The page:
Are Christians Evil?

One of the most notable and repeated ways that atheist leaders such as Richard Dawkins and Christopher Hitchens have attacked religion is by attacking religious people. Quotes abound, but here are a few particularly juicy ones. No matter what you think of the content, you have to admire the punchy, clever style of their writing.

Richard Dawkins:

When one person suffers from a delusion, it is called insanity. When many people suffer from a delusion it is called Religion.

Science flies you to the moon. Religion flies you into buildings.

Bush and bin Laden are really on the same side: the side of faith and violence against the side of reason and discussion.

Christopher Hitchens:

Organised religion is violent, irrational, intolerant, allied to racism, tribalism, and bigotry, invested in ignorance and hostile to free inquiry, contemptuous of women and coercive toward children.

To “choose” dogma and faith over doubt and experience is to throw out the ripening vintage and to reach greedily for the Kool-Aid.

Everything about Christianity is contained in the pathetic image of ‘the flock.’

To summarize their views: Religious people are deluded and irrational, racist and intolerant, suicidal and violent, and hateful towards both women and children.

Is this true? Well, to a certain degree, it is. There are religious people who have done all of these things, and probably even worse than Dawkins and Hitchens have said. It is a humbling and saddening set of facts to admit to. To whatever degree it is possible, I want to apologize for the ways that religious people have taken the wrong approach and harmed so many others. These are tragedies, they are wrong, and there is no defense of them.

However, let’s ask: isn’t it also true that atheists have done terrible things? Consider Stalin and Mao, both devoted atheists, who committed great evil. For instance, Stalin was responsible from somewhere between 4 to 10 million deaths. Mao is responsible for some 40 to 60 million deaths!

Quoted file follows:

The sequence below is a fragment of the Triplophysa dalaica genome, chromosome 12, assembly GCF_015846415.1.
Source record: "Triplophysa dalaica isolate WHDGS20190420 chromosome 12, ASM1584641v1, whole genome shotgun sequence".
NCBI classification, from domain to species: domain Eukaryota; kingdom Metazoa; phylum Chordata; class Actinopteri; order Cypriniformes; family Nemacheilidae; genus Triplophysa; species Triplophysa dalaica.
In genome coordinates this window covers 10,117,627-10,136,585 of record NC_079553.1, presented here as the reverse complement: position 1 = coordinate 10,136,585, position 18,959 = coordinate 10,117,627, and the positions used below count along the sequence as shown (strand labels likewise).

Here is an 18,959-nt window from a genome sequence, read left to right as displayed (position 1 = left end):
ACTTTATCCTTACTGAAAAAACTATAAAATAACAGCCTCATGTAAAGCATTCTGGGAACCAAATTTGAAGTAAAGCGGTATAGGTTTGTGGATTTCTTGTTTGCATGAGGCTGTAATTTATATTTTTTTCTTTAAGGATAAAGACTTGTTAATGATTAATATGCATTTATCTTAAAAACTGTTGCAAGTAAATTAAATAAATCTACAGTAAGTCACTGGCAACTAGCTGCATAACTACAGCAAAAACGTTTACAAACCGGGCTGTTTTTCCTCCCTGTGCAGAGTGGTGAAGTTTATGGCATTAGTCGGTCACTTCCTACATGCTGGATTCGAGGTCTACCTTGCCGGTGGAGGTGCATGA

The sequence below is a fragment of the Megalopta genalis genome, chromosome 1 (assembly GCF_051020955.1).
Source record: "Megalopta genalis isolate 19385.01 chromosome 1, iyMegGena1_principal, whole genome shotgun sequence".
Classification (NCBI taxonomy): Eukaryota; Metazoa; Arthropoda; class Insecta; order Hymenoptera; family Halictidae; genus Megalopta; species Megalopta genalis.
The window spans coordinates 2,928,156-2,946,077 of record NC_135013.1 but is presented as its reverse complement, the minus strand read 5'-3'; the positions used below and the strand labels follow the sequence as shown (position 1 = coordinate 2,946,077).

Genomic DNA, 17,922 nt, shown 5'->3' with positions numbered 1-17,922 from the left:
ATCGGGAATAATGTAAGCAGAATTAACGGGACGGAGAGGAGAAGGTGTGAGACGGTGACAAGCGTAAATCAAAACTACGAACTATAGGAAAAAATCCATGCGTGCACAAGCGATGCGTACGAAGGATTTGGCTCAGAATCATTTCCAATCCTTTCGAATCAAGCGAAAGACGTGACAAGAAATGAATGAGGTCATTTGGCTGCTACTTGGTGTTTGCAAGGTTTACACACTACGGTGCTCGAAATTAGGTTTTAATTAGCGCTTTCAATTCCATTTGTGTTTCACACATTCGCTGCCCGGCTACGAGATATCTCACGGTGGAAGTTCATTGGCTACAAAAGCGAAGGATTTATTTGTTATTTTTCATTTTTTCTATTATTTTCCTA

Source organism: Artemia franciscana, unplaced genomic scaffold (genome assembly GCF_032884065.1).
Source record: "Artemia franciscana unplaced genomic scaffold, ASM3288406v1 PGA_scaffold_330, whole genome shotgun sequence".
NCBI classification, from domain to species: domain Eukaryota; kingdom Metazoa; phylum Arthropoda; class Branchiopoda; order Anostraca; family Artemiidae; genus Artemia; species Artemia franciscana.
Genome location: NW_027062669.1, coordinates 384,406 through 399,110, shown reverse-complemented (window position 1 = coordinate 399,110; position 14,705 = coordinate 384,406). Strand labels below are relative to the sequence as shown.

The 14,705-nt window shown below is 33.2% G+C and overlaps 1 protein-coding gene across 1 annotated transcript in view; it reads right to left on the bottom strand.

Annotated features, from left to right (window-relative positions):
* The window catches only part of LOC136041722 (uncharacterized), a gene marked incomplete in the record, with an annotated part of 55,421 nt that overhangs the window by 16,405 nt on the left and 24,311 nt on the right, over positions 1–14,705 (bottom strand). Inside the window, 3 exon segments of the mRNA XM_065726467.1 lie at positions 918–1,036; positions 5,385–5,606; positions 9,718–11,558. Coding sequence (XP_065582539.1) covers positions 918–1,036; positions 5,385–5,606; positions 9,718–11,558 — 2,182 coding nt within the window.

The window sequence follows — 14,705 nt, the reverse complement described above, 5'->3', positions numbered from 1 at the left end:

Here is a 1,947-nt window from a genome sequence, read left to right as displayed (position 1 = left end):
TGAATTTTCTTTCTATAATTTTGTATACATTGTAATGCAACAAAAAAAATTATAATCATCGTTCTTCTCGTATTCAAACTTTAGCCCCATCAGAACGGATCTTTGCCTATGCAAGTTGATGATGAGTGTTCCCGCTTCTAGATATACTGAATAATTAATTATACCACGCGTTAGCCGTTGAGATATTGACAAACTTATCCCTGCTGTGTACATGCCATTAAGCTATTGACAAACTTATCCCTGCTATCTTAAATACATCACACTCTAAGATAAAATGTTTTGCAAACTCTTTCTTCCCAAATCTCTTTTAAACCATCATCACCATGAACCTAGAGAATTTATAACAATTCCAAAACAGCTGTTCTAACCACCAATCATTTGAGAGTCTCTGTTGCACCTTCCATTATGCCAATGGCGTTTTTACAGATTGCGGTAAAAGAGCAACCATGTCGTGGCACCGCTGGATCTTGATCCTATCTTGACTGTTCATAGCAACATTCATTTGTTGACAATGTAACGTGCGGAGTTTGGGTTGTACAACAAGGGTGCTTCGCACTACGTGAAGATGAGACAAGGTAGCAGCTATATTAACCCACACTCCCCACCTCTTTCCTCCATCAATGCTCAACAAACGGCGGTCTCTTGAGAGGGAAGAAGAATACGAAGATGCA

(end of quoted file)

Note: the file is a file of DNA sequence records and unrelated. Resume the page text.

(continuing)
The best atheist response I’ve heard to this argument is to say, “Stalin and Mao don’t fairly represent atheism. Yes, they were atheists, but they did not uphold true atheistic values such as tolerance, reason, science and compassion. If anything, they were ideologically religious people who were devoted to communism.”

This reply assumes, or must argue for, some necessary link between atheism and those values. And it must in some way explain away the particular deaths caused by the implementation of Stalin and Mao’s anti-religious programs. So it faces both serious philosophical and historical challenges. But, even so, let’s accept for the moment that this reply is a good one.

Here’s the point: if atheists want to say, “Stalin was not atheistic enough, or he wouldn’t have killed so many people” then it must be equally acceptable to say “These Christians were just not Christian enough, or they would not have done such bad things.”

After all, it is easy enough to read through the gospels and find that Jesus lived a life of integrity, humility, love, justice, reason, compassion and goodness. And, likewise, that he called everyone around him to live as He did. And further, that Jesus specifically warned us about people who appear to be Christian but are by no means changed by God:

Beware of false prophets, who come to you in sheep’s clothing but inwardly are ravenous wolves. You will recognize them by their fruits. Are grapes gathered from thorn bushes, or figs from thistles? So, every healthy tree bears good fruit, but the diseased tree bears bad fruit. A healthy tree cannot bear bad fruit, nor can a diseased tree bear good fruit. (Matthew 7:15-18).

So it is grossly unfair, and almost a bit silly, to blame Christianity because some people, in the guise of being Christian, have done wrong actions. Christianity itself is opposed to both the hypocrisy and the wrongdoing.

If we are going to have serious, meaningful dialogue in this pluralistic age, we have to get beyond the name-calling, stereotyping, and pre-judging of one another. It really sets us back if we say, or believe, that all religious people, and all religion, only causes suffering. The Golden Rule, common to a great variety of the world’s religions, is a wise guide. As Jesus put it: “So whatever you wish that others would do to you, do also to them, for this is the Law and the Prophets” (Matthew 7:12).

We do need to call out those who promote bad stereotypes and invite them to join in on a more reasonable, fair, and kind conversation. But our larger goal is to become people of respect who look for the best in those with whom we disagree.